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Configure Multiple Site to Site Tunnels to One Location with Cisco Routers

Trying to figure out if its possible to setup multiple site to site connections to one location.  Situation is this, there are 12 offices, one of which is the HQ office, I'm wondering if its possible with a large enough Cisco router to create a site to site tunnel from each location to HQ, so basically 11 tunnels all ending at the HQ router.   The reason for setting this up is that each location needs to have the ability to communicate with the HQ server in a secure fashion.  Is this setup possible?  If so I was thinking I would use GRE and IPSec with IKE authentication being done using a pre-shared key (side question:  for this does IKE use the same key for each tunnel or different, i'm thinking different but i could be wrong).  I'm also thinking of implementing QoS for each tunnel to ensure one tunnel doesn't eat up to much bandwidth.  Is this the best way of doing this, or can ya'll think of something better.  I'm also wondering if its possible with this setup for the other sites to communicate with one another if necessary.
RoutersVPNInternet Protocol Security

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8/22/2022 - Mon

Yes, you can have multiple site to site VPNs terminating on a "central" site.

Each site would need to be on a non overlapping subnet to every other site to be able to do this without NAT.

The size of the router would be dependant on the VPN bandwidth that you required rather than the number of VPNs.

You might also look at the Cisco ASA firewalls instead of using routers.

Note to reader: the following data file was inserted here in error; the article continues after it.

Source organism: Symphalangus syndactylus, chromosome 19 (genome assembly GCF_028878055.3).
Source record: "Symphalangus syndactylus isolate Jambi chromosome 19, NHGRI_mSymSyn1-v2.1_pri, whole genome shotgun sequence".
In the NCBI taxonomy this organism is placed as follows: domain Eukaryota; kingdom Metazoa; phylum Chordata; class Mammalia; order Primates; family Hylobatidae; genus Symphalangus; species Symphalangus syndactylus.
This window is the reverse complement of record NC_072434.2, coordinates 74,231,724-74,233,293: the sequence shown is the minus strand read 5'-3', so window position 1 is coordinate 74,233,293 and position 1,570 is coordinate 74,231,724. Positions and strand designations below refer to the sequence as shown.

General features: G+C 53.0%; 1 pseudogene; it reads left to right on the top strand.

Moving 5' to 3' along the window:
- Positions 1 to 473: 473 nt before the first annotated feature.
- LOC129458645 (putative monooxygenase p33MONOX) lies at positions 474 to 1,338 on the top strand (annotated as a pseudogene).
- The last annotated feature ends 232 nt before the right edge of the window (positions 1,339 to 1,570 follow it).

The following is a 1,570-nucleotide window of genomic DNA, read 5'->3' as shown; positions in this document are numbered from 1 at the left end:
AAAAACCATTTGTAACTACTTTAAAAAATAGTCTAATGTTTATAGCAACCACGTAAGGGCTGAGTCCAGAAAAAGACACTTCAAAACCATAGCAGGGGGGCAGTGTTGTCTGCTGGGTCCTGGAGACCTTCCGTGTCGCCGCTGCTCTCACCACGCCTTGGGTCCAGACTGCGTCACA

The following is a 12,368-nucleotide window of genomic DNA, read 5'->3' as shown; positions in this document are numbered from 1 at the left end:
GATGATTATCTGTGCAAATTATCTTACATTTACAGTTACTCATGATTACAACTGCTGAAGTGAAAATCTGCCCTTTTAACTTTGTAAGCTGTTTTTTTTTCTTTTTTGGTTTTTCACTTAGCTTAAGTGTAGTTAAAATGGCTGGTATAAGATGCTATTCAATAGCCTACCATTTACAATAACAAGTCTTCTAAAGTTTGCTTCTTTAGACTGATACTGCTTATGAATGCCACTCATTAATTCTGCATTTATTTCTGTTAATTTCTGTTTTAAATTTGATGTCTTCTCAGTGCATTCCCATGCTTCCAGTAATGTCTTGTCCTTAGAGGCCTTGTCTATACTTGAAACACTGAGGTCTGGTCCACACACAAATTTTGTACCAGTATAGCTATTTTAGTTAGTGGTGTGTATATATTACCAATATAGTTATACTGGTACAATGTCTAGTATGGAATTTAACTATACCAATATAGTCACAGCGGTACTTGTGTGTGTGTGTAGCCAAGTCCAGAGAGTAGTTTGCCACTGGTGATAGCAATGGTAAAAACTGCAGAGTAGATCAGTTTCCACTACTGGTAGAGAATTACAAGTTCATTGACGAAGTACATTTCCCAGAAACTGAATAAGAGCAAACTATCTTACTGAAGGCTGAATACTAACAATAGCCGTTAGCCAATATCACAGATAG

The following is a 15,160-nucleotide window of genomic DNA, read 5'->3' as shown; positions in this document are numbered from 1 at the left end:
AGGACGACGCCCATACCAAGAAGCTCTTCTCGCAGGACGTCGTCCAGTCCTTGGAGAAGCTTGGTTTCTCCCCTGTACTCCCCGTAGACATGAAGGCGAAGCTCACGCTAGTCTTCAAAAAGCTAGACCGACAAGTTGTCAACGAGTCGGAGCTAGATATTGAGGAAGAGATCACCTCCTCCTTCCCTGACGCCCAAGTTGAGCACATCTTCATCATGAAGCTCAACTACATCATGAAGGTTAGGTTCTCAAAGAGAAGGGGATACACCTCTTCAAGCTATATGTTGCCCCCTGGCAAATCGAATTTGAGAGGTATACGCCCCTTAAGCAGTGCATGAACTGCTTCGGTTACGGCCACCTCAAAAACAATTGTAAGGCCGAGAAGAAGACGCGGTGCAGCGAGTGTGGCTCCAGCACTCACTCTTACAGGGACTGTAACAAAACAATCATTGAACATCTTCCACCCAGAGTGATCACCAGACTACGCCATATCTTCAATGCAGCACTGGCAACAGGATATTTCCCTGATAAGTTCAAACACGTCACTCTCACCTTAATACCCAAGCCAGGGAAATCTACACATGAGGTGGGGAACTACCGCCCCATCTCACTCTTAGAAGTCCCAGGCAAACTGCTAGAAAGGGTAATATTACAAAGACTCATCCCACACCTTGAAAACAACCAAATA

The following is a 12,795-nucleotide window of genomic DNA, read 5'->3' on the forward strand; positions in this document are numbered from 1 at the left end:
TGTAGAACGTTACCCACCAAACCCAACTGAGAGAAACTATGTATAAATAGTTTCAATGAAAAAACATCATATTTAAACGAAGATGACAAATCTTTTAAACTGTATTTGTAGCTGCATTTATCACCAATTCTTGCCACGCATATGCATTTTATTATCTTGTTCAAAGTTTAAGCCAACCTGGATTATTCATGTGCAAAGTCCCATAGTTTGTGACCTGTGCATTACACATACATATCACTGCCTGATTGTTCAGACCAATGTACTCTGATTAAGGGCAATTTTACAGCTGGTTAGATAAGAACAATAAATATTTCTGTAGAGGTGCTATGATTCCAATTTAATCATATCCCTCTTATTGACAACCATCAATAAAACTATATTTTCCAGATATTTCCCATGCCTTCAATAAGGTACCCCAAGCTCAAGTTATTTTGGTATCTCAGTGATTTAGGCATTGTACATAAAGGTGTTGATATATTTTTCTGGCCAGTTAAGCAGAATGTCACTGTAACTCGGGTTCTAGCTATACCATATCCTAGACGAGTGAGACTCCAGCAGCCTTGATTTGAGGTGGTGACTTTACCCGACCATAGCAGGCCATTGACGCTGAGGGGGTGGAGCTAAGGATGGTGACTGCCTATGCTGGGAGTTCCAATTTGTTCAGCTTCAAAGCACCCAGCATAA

Thank you for the information, its extremely helpful, I'm hoping to get a timewarner fiber line in, to provide around 5 mbps upload to each site, 11 remote sites is about 55 mbps possible at maximum utilization, and of course another 5 for the HQ site itself to use so 60 mbps maximum i would think.  I don't think overlapping IP's would be an issue, they are all going to have their own Internet connection from an ISP.  What size cisco router would you say I would need for that?

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Ah ok local LAN subnet.

So theoretically the firewall would be operating, at peak times, at 60 percent load, allowing for a little bit of growth.  The 5510, at 170, allows for growth to twice as many remote sites with VPN lines, I'm not sure which would be more of a worthy investment though.

I am definitely beginning to favor the ASA as a solution instead of the router solution though.
Your help has saved me hundreds of hours of internet surfing.

I would start with a 5505 at the main site, if you add more sites and require more bandwidth at the main site, it could be re-used at a remote site.

Excellent, thank you for all the info, it will be a huge help.